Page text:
Here’s a thoughtful post about how museums are responding to Covid-19 and the benefits to us, the public. This is from LSE’s Impact of Social Science Blog
The Adoration of the Magi (detail), Simon Bening, about 1525–30. Tempera colors, gold paint, and gold leaf on parchment, 6 5/8 × 4 1/2 in. The J. Paul Getty Museum, Los Angeles, Ms. Ludwig IX 19, fol. 36v
An important exhibition at the Getty analyzes representations of Blacks in scenes of the Adoration of the Magi. Read about the exhibition here: Race and Representation in the Nativity Scene
Art and water: in the classroom. From Art Agenda’s Art and Education blogs.
Torrance Art Museum just released their catalog in PDF for the Pacific Standard Time LA/LA exhibition (2017-2018): The Cuban Matrix. This exhibition focused around digital media exchange: new media, user interface, archiving, immigration, global exchange, works in/on paper, video, installation, etc. And, learn about El Paquete Semanal— USB-archive-exchange, an “offline digital marketplace” in a weekly terabyte paquet.
Here’s the PDF of the catalog: The Cuban Matrix catalog. Torrance_Art_Museum
Check out this article from the Guardian: Award-winning Latin American Photography – in pictures!
Consider the migrant experience – the human experience – in the US/Mexico border region expressed in small- and large-scale visual images.
Miracles on the Border: Retablos of Mexican Migrants to the United States at the Princeton Art Museum. Retablos, also known as ex-votos are small (typically) tin paintings depicting miraculous interventions into personal tragedies and misfortune.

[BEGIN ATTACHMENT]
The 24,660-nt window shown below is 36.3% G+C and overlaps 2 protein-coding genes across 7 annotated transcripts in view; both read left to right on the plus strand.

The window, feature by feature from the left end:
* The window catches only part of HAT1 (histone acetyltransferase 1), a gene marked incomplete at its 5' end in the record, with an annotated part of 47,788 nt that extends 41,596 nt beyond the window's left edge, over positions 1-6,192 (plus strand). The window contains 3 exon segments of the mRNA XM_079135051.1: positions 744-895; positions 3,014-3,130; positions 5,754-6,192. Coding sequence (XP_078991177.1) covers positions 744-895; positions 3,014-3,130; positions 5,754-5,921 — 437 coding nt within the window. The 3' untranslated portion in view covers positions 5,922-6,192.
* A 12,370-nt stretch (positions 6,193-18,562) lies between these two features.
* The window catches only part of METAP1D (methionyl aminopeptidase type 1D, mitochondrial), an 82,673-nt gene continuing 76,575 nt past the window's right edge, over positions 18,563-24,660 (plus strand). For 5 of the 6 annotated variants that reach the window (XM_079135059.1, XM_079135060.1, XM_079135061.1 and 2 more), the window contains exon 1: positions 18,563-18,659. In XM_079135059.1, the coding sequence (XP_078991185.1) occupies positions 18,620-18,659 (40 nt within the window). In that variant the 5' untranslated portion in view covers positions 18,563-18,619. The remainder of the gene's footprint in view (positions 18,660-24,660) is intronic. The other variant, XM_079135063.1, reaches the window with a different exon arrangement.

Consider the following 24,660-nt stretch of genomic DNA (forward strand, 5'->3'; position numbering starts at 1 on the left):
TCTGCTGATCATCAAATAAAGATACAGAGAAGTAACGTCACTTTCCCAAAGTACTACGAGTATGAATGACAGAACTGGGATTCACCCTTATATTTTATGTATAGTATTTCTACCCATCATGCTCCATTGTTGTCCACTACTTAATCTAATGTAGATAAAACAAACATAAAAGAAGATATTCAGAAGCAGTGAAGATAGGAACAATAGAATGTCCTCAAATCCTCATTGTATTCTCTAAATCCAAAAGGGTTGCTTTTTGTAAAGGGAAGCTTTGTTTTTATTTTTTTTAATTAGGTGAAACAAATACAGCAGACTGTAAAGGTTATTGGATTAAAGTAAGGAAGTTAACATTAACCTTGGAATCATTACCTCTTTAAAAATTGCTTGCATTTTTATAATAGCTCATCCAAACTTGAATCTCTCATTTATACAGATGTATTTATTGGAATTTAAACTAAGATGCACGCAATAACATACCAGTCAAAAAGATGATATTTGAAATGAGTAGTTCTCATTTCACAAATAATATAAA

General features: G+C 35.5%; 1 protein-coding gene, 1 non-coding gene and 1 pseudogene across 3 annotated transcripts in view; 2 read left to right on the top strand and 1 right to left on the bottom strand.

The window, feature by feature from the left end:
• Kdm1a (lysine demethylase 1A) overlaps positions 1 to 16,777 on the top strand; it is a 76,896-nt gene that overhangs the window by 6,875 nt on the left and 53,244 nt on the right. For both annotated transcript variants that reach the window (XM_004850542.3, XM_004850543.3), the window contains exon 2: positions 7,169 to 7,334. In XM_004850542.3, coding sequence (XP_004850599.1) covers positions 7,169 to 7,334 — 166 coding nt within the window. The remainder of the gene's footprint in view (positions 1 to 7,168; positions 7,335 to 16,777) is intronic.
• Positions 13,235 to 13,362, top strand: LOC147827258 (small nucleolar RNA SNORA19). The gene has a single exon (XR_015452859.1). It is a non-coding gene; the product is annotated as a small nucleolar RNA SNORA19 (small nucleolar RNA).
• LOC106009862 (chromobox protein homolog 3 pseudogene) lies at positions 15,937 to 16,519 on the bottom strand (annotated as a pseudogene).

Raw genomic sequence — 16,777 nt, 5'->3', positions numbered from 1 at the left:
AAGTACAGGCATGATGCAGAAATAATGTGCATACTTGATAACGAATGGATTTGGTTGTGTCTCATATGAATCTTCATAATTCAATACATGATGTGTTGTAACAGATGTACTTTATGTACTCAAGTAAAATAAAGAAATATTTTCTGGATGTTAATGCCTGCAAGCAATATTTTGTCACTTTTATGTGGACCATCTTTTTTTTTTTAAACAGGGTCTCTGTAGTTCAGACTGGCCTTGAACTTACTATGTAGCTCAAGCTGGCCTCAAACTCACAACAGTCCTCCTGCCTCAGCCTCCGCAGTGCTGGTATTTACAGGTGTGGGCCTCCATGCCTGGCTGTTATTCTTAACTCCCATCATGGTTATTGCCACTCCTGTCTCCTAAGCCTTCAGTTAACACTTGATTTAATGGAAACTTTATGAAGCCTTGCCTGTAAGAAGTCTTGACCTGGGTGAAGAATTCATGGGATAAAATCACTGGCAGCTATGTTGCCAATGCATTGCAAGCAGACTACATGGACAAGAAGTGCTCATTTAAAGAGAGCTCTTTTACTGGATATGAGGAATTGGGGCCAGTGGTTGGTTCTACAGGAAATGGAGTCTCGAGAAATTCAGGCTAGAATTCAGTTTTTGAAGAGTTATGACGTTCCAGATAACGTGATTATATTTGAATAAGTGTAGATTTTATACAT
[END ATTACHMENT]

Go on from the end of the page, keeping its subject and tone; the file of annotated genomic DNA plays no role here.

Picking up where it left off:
Karlito Miller Espinosa, an internationally renowned conceptual artist and 2019 graduate of the MFA program at the University of Arizona, has focused on border issues in a number of large-scale installations. Have a look here.
This mural cycle was painted by faculty and students from the National Institute of Fine Arts (INBA), Mexico, 1958-59. The cycle is located in the interior courtyard of the Damián Carmona Boarding School in San Luis Potosí, Mexico. The school was founded in the 19th century for the education of children of local mine and farm workers – it is still operating and continues to serve a very important community service.
You can see that the student painters had certainly looked very carefully at the work of Diego Rivera, David Alfaro Siquieros and José Clemente Orozco in Mexico City!
A group of us participating in the two-day, bi-national conference on Shared Cultural Heritage in June, 2019 at the Colegio the San Luis Potosí (México) were treated to a tour of the school and mural. The various scenes in the mural depict historical figures, local cultural practices, as well as activities of students and teachers at the school.